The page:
Wedded to prejudice in 3 Florida counties

Wedded to prejudice in 3 Florida counties

Rather than allow gay marriages to be performed in their courthouses, vindictive officials in three Florida counties have decided to ban ALL weddings on their premises.

The decision by the Clerks of Court in the Duval, Clay and Baker counties  to end the long-standing tradition of courthouse wedding ceremonies is due, at least in part, to the continued debate over same-sex marriage in Florida “against the backdrop of conservative Christianity”, according to this report.

US District Judge Robert Hinkle could rule any day to make gay marriage legal across the state.

If same-sex marriage is allowed, Duval Clerk of Courts Ronnie Fussell, Clay Clerk Tara Green and Baker Clerk Stacie Harvey (pictured from left, above) will have no choice but to issue marriage licenses to gay couples. But to avoid performing ceremonies for them, these clerks have decided to end all courthouse weddings.

The clerks said multiple factors contributed to the decision to end courthouse weddings, with gay marriage being just one of them. And they now said the new policies will take effect no matter what the courts decide about gay marriage.

Fussell says the decision came after a series of discussion with members of his staff who currently officiate wedding ceremonies. None of them, including Fussell, felt comfortable doing gay weddings so they decided to end the practice all together.

It was decided as a team, as an office, this would be what we do so that there wouldn’t be any discrimination. The easiest way is to not do them at all.

Fussell, a former Jacksonville City Council president, attends a Southern Baptist church and said he has considered how to handle the conflict between his personal views and professional duties that gay marriage created. He said he believes lesbians and gays should be defended and protected, but not allowed to marry.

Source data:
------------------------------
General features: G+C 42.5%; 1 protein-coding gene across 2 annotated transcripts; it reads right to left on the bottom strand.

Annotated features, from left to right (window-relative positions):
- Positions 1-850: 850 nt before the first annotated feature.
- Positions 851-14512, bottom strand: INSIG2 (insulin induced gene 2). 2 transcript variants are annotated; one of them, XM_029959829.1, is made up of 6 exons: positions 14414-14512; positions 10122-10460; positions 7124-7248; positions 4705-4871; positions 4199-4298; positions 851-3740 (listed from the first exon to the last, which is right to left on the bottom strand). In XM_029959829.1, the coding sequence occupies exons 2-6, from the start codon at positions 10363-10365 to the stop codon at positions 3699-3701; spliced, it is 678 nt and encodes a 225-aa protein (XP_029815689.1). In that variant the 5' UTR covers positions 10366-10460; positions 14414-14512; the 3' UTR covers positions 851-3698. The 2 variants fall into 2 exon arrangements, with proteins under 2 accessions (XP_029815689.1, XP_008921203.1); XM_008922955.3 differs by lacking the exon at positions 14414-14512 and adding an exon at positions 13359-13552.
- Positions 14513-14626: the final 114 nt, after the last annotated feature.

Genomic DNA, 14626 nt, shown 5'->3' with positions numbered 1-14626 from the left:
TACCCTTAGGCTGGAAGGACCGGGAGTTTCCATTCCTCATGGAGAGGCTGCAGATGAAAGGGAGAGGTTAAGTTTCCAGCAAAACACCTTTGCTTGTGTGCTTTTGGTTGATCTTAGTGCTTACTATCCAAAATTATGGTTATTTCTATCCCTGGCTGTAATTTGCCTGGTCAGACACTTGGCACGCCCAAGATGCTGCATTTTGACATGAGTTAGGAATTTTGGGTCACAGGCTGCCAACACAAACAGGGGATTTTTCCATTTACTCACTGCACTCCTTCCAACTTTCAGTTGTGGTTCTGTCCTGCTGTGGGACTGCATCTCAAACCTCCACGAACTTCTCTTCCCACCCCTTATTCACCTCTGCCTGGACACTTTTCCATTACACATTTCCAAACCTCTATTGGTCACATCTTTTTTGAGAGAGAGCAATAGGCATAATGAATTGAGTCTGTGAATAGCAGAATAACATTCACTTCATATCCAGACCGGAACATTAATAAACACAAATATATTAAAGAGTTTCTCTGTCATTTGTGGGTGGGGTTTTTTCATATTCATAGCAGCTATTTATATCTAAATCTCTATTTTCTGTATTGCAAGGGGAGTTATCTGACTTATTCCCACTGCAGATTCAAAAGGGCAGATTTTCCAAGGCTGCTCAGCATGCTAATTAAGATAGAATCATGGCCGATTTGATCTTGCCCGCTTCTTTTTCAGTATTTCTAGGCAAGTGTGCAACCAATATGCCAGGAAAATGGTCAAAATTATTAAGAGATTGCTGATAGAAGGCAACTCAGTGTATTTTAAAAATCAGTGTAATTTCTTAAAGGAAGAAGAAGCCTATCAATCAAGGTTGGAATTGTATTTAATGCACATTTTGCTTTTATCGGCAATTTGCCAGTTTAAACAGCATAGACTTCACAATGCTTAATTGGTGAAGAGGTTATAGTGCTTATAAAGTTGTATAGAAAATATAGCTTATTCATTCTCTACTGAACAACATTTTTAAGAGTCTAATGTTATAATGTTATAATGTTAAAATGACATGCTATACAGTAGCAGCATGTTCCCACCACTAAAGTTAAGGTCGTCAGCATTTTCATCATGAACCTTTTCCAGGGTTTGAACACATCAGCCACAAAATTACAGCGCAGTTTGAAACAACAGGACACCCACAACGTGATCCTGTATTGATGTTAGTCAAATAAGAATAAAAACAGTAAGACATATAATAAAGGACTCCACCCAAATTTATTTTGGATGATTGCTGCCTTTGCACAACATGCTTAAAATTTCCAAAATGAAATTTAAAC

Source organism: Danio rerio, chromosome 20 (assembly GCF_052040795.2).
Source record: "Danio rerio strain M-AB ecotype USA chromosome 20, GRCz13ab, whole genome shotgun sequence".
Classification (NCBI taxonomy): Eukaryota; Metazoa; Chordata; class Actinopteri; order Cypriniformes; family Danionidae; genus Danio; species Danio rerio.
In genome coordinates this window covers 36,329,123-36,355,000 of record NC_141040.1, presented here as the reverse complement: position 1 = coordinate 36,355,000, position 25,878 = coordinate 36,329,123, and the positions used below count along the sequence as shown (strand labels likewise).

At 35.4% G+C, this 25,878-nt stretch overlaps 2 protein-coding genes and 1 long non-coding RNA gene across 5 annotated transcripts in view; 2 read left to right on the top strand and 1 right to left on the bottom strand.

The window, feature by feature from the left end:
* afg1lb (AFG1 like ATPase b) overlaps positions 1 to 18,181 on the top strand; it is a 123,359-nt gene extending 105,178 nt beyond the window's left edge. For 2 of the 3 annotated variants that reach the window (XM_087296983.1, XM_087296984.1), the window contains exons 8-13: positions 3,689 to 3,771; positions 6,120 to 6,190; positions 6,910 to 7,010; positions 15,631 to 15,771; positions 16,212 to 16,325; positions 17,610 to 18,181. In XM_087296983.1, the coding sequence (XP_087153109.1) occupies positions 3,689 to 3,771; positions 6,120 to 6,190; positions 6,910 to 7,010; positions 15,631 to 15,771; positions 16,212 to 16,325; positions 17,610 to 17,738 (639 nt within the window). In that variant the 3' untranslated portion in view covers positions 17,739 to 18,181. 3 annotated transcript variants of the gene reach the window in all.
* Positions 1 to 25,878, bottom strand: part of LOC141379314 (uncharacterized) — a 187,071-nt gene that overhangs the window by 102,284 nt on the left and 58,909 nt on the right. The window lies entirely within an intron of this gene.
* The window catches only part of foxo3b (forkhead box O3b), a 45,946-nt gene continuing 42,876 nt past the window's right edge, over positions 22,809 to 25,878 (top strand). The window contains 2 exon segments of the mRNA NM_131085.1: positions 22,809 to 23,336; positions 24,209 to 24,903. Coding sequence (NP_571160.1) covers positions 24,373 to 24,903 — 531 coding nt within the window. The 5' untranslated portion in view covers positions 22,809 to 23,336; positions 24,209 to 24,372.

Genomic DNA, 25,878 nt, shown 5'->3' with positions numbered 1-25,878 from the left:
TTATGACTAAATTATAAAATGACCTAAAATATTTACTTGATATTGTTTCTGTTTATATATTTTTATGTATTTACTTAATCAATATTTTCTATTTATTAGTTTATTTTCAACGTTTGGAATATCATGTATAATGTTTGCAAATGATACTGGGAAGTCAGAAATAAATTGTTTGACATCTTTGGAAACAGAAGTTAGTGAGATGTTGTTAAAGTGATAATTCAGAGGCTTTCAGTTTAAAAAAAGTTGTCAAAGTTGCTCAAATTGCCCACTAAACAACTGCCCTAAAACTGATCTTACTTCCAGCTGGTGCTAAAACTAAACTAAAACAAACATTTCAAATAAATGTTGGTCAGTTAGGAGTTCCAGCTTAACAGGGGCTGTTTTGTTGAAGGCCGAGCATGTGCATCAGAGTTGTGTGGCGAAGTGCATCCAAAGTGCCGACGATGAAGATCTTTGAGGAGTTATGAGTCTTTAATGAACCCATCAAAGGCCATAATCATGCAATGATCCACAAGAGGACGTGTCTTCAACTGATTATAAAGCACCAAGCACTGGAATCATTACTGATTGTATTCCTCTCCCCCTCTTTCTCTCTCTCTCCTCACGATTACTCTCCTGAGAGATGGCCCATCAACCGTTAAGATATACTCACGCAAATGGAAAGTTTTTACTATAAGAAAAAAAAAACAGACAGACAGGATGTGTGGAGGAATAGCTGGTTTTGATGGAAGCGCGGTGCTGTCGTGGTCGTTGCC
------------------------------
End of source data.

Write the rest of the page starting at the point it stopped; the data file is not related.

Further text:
I believe marriage is between a man and a woman. Personally it would go against my beliefs to perform a ceremony that is other than that.

Baker Clerk Harvey said the decision is as much about logistics as it is personal conviction. The room where weddings are performed each year will now be used as space for people filling out paperwork related to domestic violence injunctions.

I needed the space and … we’re in the Bible Belt … If we’re made by the law to issue a gay marriage license (we will) do that, but we are not mandated to marry couples in our courthouse.

Harvey said there are members of her staff who would be uncomfortable performing same-sex weddings and she did not want to force them. She said she doesn’t feel comfortable performing weddings at all, gay or straight, and hasn’t officiated a ceremony in years.

Justin Horan, general counsel for the Clay County clerk of courts, said the debate over gay marriage accelerated discussions on whether to end courthouse weddings.

Really it just expedited our evaluation on whether to continue to offer marriage ceremonies. We had been talking about it for several months now.

Residents of Baker, Clay and Duval counties who want to avoid usual wedding expenses will now have to find a minister or notary to perform the ceremony after they pick up their marriage license, but a place other than the courthouse.

Equality Florida co-founder and chief executive Nadine Smith was shocked by the news.